The trap door, located behind the curtain in the Benders' private quarters, led to a foul-smelling cellar, which was drenched with blood. Horrified, the group lifted up the cabin from its foundations and dug into the ground, yet found nothing. The investigation then turned to the garden, which was freshly plowed; neighbors recalled that the garden always seemed freshly plowed.

Working through the night, the volunteers first unearthed York's body. The back of his head had been smashed, and his throat slit. Soon, they found more bodies with similar injuries. Accounts differ about the number of bodies excavated from the site, but totals hover around a dozen. In all, the Benders may have committed as many as 21 murders. Their terrible work garnered the family only a few thousand dollars and some livestock.

Investigators later pieced together the group's modus operandi. It's believed that guests at the inn were urged to sit against the separating curtain, and while dining, would be hit on the head with a hammer from behind the curtain. Their body was then dropped into the trap door to the cellar, where one of the Benders slit their unfortunate victim's throat before stripping the body of its valuables.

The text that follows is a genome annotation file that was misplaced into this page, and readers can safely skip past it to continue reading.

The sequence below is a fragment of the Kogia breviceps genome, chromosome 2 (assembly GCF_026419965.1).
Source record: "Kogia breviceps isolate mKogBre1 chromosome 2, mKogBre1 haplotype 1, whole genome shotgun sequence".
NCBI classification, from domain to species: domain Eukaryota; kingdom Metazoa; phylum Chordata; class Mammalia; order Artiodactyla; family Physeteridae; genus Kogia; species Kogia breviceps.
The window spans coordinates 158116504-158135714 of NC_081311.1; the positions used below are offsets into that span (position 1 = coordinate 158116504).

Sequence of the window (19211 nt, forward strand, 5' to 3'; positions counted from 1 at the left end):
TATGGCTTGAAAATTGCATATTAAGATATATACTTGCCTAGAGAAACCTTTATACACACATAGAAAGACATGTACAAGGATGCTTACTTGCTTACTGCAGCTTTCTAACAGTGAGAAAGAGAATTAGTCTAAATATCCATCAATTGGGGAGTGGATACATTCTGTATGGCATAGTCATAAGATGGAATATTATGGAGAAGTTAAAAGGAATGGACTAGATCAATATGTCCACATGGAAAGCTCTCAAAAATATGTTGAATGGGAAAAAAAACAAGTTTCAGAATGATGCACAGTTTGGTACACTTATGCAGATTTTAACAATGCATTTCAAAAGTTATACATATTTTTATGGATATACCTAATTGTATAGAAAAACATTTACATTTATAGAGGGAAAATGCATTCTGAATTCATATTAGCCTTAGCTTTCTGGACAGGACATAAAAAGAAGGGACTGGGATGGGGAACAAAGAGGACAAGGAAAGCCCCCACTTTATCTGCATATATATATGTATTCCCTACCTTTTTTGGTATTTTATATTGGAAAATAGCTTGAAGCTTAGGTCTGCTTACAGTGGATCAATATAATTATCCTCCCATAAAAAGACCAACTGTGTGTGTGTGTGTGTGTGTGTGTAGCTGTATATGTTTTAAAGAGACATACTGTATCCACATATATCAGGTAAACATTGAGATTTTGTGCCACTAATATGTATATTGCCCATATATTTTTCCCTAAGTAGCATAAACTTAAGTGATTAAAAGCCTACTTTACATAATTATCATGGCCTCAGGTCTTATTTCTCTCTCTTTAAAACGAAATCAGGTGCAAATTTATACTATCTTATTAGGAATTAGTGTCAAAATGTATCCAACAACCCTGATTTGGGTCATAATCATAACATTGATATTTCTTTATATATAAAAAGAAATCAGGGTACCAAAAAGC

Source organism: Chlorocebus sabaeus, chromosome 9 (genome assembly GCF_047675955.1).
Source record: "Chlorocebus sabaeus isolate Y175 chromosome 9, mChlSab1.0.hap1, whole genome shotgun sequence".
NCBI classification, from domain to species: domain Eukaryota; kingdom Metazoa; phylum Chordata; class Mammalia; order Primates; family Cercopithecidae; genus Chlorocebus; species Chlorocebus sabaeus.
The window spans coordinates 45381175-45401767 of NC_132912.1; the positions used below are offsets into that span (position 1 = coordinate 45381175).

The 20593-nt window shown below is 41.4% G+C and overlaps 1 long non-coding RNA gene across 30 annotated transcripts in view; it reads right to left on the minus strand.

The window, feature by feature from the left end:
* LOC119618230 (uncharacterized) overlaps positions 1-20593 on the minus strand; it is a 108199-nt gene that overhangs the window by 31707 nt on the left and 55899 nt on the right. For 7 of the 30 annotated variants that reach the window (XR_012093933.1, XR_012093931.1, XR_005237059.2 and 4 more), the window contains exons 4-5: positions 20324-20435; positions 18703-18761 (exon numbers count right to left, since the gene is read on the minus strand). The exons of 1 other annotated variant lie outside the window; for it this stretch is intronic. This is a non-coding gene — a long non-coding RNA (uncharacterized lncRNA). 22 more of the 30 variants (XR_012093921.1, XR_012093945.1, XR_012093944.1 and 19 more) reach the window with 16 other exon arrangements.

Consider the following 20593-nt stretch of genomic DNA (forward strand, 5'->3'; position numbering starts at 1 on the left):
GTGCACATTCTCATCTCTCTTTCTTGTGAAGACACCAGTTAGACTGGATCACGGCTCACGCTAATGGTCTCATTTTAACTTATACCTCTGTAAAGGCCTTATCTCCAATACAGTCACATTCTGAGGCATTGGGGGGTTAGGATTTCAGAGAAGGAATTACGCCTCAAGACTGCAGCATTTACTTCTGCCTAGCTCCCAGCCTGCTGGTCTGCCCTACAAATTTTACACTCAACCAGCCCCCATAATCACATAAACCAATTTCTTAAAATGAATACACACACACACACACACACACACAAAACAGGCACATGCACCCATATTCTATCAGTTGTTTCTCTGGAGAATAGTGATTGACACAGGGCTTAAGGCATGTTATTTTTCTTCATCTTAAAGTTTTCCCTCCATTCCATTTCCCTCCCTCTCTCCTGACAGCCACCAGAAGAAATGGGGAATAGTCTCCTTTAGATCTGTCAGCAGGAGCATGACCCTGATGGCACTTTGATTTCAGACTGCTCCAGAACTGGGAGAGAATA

One man, a Mr. Wetzell, heard this theory and remembered a time when he had been at the inn and declined to sit in the designated spot near the curtain. His decision had caused Ma Bender to become angry and abusive toward him, and when he saw the male Benders emerge from behind the cloth, he and his companion decided to leave. A traveler named William Pickering told an almost identical story.

The crimes created a sensation in the newspapers, drawing journalists and curiosity-seekers from all over the country. "Altogether the murders are without a parallel," read an account reprinted in The Chicago Tribune. The Minneapolis Star-Tribune reported over 3000 people at the crime scene, with more trains arriving. A book published in Philadelphia soon after the murders were discovered, The Five Fiends, or, The Bender Hotel Horror in Kansas, described how "large numbers of people arrived upon the scene, who had heard of the ... diabolical acts of bloody murder and rapacious robbery. Hardened men were moved to tears." The house in which the murders took place was disassembled and carried away piece by piece by souvenir seekers.